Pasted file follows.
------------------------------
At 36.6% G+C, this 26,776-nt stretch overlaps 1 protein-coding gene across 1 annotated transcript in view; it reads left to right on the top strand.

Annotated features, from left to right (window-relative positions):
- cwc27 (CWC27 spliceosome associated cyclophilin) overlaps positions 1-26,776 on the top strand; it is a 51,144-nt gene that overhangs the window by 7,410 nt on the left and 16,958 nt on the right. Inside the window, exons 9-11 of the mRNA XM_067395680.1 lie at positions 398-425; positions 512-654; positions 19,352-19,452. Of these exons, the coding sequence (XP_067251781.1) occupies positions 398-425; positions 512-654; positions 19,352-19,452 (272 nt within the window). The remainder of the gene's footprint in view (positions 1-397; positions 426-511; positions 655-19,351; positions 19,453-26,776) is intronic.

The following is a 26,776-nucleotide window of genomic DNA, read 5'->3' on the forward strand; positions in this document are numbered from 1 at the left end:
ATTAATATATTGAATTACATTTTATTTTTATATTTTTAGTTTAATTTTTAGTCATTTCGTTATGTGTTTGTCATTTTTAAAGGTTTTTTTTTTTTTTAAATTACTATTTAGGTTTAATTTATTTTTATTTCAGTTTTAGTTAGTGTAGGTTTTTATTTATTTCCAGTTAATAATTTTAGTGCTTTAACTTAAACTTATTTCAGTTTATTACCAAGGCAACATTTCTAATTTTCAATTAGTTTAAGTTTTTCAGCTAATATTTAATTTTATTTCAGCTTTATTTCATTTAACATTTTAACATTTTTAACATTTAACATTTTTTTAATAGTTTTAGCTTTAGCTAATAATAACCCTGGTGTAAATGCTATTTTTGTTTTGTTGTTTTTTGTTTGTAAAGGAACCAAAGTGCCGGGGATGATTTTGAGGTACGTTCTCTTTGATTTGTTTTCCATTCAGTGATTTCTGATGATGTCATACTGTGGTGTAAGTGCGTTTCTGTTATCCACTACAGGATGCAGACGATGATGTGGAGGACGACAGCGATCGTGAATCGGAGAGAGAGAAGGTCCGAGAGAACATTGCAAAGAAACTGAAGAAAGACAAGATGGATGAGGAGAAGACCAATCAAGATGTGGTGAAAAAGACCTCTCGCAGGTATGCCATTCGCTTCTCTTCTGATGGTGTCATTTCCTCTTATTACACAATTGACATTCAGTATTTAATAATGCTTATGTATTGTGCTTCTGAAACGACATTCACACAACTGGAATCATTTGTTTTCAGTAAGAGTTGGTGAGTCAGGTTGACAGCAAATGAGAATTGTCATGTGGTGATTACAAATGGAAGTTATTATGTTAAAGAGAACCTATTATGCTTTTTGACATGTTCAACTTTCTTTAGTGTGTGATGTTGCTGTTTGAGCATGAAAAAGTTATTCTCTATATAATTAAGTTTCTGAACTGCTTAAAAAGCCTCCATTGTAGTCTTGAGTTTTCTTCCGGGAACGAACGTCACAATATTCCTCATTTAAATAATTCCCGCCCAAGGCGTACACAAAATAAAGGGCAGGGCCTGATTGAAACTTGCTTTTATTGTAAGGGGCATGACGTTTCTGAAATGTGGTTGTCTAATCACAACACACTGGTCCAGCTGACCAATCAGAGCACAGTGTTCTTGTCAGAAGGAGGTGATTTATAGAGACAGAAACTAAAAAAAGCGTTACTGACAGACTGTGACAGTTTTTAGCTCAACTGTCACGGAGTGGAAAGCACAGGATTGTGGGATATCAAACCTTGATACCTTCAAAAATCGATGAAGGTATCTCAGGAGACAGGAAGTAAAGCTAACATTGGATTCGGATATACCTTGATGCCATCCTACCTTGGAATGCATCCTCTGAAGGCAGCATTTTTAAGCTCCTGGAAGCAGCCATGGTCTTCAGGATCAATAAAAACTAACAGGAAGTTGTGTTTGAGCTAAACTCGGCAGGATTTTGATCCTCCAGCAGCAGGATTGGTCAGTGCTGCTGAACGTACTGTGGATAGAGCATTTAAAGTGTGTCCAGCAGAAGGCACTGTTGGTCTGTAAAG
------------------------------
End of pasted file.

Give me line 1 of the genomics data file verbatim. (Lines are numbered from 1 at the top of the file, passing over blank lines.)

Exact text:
At 36.6% G+C, this 26,776-nt stretch overlaps 1 protein-coding gene across 1 annotated transcript in view; it reads left to right on the top strand.